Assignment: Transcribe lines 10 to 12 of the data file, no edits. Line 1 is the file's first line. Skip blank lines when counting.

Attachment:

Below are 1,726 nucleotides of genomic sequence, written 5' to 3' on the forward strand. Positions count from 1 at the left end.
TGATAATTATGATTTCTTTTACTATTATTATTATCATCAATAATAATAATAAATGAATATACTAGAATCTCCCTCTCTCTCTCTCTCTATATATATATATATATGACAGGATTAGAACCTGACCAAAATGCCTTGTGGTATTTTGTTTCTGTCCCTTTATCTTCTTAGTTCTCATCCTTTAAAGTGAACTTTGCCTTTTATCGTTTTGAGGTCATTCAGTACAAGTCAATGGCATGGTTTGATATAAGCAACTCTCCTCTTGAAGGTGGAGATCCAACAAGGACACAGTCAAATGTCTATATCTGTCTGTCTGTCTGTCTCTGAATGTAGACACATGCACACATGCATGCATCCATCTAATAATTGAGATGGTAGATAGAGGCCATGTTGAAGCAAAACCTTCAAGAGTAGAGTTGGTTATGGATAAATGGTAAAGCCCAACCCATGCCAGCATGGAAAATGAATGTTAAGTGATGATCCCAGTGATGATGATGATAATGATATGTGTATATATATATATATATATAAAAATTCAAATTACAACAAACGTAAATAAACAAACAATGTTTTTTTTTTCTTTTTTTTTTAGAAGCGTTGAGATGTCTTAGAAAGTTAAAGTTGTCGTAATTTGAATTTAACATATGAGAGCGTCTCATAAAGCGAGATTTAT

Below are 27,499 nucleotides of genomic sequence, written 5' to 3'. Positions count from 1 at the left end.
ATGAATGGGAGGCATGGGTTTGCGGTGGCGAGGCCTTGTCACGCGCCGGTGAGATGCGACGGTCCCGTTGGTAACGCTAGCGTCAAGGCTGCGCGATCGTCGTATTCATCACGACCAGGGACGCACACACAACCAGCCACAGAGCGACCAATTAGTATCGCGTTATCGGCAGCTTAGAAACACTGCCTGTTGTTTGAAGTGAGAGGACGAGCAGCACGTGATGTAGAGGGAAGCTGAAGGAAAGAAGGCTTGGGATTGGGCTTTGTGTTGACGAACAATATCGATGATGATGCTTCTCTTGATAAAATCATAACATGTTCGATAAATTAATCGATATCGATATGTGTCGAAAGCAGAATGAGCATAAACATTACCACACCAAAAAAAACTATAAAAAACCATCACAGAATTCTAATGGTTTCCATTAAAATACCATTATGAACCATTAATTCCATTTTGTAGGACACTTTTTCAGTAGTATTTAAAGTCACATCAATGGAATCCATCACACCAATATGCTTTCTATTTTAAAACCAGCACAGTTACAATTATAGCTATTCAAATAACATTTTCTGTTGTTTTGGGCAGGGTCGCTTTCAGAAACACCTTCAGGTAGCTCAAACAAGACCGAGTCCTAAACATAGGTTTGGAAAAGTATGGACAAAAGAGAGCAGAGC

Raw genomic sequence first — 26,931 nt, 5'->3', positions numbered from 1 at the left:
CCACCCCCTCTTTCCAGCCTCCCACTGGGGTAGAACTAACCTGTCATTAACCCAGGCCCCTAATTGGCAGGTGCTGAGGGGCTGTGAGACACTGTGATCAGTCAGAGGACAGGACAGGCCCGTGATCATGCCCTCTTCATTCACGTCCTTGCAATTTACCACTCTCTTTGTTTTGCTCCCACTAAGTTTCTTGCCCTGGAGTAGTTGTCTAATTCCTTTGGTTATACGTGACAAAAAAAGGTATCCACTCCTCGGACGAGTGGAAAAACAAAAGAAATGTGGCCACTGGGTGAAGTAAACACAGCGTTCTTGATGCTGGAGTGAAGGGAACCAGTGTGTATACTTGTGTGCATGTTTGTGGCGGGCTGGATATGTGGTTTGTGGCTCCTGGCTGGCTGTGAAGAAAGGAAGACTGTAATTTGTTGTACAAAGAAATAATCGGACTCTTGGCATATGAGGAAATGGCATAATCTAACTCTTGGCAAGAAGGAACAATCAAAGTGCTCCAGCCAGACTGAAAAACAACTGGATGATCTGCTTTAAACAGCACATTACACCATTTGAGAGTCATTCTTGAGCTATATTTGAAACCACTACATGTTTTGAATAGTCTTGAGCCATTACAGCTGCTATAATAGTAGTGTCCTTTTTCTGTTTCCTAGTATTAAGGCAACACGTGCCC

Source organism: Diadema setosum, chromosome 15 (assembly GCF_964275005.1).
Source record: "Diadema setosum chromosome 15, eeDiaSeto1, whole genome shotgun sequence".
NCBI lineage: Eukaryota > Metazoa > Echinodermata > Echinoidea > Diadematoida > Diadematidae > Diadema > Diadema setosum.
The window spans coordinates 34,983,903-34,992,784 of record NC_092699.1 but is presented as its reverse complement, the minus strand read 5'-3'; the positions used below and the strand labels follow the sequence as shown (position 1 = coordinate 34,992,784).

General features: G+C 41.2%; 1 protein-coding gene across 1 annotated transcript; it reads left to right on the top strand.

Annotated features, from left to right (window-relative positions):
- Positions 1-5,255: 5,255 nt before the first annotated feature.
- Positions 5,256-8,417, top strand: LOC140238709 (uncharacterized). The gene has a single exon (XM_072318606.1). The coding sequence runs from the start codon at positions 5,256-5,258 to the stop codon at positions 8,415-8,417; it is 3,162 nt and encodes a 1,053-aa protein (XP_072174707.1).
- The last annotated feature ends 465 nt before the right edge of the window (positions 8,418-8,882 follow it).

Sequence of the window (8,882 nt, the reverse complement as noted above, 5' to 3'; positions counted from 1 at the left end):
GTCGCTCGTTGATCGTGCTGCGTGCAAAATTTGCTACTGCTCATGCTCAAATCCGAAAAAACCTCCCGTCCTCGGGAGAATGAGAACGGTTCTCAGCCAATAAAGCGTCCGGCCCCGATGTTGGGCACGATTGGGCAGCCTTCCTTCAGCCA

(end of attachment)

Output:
The window spans coordinates 34,983,903-34,992,784 of record NC_092699.1 but is presented as its reverse complement, the minus strand read 5'-3'; the positions used below and the strand labels follow the sequence as shown (position 1 = coordinate 34,992,784).

General features: G+C 41.2%; 1 protein-coding gene across 1 annotated transcript; it reads left to right on the top strand.

Annotated features, from left to right (window-relative positions):